Page:Dictionary of National Biography volume 48.djvu/34
timated to Repington on 1 Feb. 1420, after which date he ceased to perform any episcopal acts (Godwin). The dates seem to show that Repington was at this time in England (cf. also documents dated October–November 1419 in Cartularium de Rameseia, iii. 202–3, Rolls Ser.) Repington was still alive in 1422–3 (Pat. Roll, 1 Henry VI, ap. Tanner). His will was proved on 1 Aug. 1424; it may therefore be supposed that he died shortly before. In his will Repington desired that he should be buried in the churchyard of St. Margaret, but he was buried in Lincoln Cathedral, near the grave of Grosseteste. His tomb bore the inscription:
Marmoris in tumba simplex sine felle columba
Repington natus jacet hic Philippus humatus.
Flos adamas cleri, pastor gregis ac preco veri,
Vivat ut in cœlis, quem poscat quique fidelis.
Repington was described in his lifetime as ‘a powerful and God-fearing man, a lover of truth and hater of avarice’ (Wood, Fasti, p. 35). He does not appear to have possessed any great force of character, and his promotion was perhaps chiefly due to his friendship with Henry IV. It is to his credit that he avoided complying with the decree of the council of Constance ordering the disinterment of Wiclif's remains. Besides his letter to Henry IV already referred to, the writings of Repington which have survived are ‘Sermones super Evangelia;’ or ‘Sermones Dominicales,’ beginning ‘Evangelicæ tubæ comminatio.’ These sermons exist in Corpus Christi College, Oxford, MS. 54, Lincoln College MS. 85, Caius College MS. 246, Pembroke College, Cambridge, MS. 49, and Laud. MS. Misc. 635 in the Bodleian Library. They ‘have no Wicliffist leaven in them,’ and were apparently written between 1382 and 1393 (Church Quarterly Review, xix. 72). Repington may also be the author of some sermons (‘De Jejunio’) in Trinity College, Oxford, MS. 79. Bale also ascribes to Repington ‘De Sæculari Dominio,’ ‘Defensorium Wiclevi,’ and ‘Pro doctrina morali ejusdem.’ Repington was a benefactor of the library at Oxford (Wood, Hist. and Antiq. ii. 913).[Walsingham's Historia Anglicana, ii. 57, 66; Munimenta Academica, p. 237; Fasciculi Zizaniorum, pp. 289–329; Wright's Political Songs, i. 262–3 (Rolls Ser.); Adam of Usk's Chronicle, ed. Thompson; Godwin, De Præsulibus, ed. Richardson, p. 296; Foxe's Acts and Monuments; Le Neve's Fasti Eccl. Angl. ii. 16; Gough's Sepulchral Monuments, II. i. 76; Wood's History and Antiquities of the University of Oxford, i. 492, 502–10, 541, 555, and Fasti, pp. 34–6; Ciaconius's Vitæ Pontificum, ii. 769, 775; Tanner's Bibl. Brit.-Hib. p. 622; Wylie's History of Henry IV, i. 199–201, 301, 483–4, ii. 460, iii. 296 n., 348, 352, 448. The notice in Williams's English Cardinals, ii. 1–32, is sketchy and very inaccurate. There is a much better account in the Church Quarterly Review, xix. 59–82 (the writer has made some use of the Lincoln records, but the latter part seems to be mainly conjectural); other authorities quoted.]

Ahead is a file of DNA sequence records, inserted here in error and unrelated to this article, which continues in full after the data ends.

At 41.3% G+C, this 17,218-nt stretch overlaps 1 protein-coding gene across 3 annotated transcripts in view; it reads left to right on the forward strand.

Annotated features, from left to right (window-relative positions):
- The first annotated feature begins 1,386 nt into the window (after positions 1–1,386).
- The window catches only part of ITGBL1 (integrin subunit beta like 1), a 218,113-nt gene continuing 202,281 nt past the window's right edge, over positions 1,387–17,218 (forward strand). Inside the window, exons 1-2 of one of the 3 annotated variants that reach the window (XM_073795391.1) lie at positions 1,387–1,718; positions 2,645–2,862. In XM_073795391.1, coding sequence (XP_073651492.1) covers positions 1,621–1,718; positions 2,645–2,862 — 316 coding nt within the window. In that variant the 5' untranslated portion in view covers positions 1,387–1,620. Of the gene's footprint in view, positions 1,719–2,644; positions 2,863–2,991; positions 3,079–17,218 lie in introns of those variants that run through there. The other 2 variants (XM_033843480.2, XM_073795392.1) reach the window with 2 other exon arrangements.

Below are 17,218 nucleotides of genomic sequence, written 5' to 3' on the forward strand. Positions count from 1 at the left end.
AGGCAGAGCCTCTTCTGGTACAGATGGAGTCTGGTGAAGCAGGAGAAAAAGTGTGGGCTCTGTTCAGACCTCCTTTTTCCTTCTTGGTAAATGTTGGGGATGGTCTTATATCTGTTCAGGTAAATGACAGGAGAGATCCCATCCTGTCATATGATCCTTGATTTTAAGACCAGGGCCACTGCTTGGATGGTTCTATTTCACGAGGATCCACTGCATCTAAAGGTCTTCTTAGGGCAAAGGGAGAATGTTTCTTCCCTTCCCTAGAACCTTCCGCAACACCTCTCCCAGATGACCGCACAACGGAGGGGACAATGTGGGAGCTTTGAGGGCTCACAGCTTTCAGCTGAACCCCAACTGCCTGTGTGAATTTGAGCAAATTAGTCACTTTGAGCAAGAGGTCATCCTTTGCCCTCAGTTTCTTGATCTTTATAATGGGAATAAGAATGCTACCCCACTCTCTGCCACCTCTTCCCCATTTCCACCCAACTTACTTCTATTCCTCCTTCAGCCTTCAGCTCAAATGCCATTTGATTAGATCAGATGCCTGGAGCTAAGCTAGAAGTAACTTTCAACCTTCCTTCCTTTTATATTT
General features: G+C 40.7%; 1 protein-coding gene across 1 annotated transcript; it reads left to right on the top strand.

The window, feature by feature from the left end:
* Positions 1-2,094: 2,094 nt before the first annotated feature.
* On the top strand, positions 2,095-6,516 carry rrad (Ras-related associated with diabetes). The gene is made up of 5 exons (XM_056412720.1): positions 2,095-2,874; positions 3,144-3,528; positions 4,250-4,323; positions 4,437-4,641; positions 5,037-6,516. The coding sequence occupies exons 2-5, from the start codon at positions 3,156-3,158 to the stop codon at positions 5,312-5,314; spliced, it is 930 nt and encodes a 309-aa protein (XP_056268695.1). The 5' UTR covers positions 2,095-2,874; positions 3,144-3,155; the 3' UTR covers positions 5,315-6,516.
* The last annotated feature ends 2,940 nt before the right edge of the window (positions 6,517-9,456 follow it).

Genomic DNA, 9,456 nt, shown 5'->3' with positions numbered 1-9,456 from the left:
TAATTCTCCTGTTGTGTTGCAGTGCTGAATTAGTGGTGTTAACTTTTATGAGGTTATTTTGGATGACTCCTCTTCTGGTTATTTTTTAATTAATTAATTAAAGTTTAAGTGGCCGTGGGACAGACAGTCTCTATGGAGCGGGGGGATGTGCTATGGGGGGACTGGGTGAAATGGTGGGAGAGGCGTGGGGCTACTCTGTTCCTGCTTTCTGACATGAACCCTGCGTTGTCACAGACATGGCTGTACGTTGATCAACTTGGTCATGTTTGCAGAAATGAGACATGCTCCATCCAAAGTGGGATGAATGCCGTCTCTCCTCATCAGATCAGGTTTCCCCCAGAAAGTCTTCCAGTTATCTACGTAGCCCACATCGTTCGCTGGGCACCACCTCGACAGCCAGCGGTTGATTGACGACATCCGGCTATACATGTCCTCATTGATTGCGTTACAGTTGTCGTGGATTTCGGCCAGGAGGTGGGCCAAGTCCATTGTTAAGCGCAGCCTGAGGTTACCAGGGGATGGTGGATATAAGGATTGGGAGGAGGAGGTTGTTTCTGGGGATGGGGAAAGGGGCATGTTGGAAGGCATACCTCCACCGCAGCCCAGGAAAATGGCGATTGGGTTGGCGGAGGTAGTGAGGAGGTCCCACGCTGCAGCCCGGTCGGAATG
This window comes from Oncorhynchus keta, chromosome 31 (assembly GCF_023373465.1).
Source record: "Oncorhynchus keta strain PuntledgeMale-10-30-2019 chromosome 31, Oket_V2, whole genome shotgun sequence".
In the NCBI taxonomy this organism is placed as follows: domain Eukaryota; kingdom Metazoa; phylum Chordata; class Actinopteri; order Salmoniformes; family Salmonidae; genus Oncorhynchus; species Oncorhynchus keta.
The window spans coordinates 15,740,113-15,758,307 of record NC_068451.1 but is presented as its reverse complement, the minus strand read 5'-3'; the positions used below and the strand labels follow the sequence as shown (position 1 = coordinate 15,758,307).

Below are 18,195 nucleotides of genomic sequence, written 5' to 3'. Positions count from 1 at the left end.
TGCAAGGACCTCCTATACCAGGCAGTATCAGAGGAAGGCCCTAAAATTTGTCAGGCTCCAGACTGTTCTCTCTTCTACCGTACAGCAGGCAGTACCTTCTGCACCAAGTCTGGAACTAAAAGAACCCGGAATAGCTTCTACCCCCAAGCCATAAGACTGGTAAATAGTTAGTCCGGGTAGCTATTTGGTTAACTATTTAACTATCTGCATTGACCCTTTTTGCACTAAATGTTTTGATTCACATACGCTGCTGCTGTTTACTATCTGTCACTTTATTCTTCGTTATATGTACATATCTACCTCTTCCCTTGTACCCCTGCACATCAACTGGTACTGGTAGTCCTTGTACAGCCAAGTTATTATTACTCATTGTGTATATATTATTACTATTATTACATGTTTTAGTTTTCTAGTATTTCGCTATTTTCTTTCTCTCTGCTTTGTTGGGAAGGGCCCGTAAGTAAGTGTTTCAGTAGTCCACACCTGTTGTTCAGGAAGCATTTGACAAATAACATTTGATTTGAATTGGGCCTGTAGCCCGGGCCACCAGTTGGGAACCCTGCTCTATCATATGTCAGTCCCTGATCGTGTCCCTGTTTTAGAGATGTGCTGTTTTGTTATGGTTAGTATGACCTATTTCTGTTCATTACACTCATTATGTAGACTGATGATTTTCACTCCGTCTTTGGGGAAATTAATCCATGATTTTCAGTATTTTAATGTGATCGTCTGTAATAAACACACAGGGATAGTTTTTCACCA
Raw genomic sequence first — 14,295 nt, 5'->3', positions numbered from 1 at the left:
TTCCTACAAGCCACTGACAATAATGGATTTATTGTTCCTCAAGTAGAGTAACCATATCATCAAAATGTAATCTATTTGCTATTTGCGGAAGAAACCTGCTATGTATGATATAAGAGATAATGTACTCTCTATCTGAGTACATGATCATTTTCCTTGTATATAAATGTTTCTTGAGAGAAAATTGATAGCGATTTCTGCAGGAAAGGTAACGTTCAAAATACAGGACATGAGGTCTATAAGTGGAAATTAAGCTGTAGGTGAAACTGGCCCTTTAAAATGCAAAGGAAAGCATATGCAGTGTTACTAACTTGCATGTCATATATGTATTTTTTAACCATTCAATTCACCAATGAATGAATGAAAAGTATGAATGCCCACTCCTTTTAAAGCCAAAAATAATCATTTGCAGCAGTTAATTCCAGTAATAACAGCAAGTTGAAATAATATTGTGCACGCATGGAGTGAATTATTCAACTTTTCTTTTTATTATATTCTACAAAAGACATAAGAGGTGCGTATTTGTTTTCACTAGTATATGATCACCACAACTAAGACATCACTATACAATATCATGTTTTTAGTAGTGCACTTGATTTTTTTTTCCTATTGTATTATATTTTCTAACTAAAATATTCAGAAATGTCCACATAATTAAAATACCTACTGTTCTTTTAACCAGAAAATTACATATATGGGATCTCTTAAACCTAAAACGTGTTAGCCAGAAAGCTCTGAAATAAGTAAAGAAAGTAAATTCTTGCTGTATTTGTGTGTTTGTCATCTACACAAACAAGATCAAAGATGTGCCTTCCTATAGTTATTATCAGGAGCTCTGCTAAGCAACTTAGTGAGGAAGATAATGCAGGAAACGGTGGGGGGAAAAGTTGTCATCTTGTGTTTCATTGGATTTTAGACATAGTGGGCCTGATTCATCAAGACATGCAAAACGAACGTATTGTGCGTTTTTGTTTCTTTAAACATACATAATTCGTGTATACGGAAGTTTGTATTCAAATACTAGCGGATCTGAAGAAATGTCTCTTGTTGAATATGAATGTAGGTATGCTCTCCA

REPPES or RUGG, WILLIAM (d. 1550), bishop of Norwich. [See Rugg.]
REPTON, HUMPHRY (1752–1818), landscape-gardener, son of John Repton, collector of excise, by Martha, daughter of John Fitch of Moor Hall, Suffolk, was born on a small paternal estate at Bury St. Edmunds on 2 May 1752. Both his parents died about 1776. His education began at Bury, and, on the removal of the family to Norwich about 1762, was continued at Norwich grammar school. Being intended for commercial life, he was taken in 1764 to Helvoetsluys to learn Dutch at a school in the small village of Workum, where he remained for a year. The next five months were passed in the family of Zachary Hope of Amsterdam, after which he spent two years in a school at Rotterdam. When nearly sixteen years old he returned to Norwich to be trained in the trade of calicoes and satins. He married, on 5 May 1773, Mary Clarke, and set up in Norwich as a general merchant, but soon failed, and withdrew to Sustead, near Aylsham in Norfolk, in which town lived his only sister, Dorothy, the wife of John Adey, a solicitor respected throughout the county (Windham, Diary, pp. 69, 295–6, 479). At Sustead he discharged the duties of a country gentleman, and under the encouragement of his friend and schoolfellow, Sir James Edward Smith [q. v.], studied botany and gardening. A long letter from him to Smith is printed in the latter's ‘Life and Correspondence,’ ii. 189–191. Windham lived in the adjoining parish of Felbrigg, and from his library Repton obtained the loan of many botanical works. In 1783 he accompanied Windham, then appointed chief secretary to the lord lieutenant, to Ireland, and remained there as the secretary's deputy for a few months until the arrival of Thomas Pelham, afterwards second earl of Chichester [q. v.] He then withdrew to a small cottage, now called Repton Cottage, at Hare Street, Romford, Essex, which he much improved and made his residence for over forty years.
Not long after his return to England Repton made the acquaintance of John Palmer (1742–1818) [q. v.], the mail-coach projector, and embarked the balance of his capital in schemes for the improvement of the convey-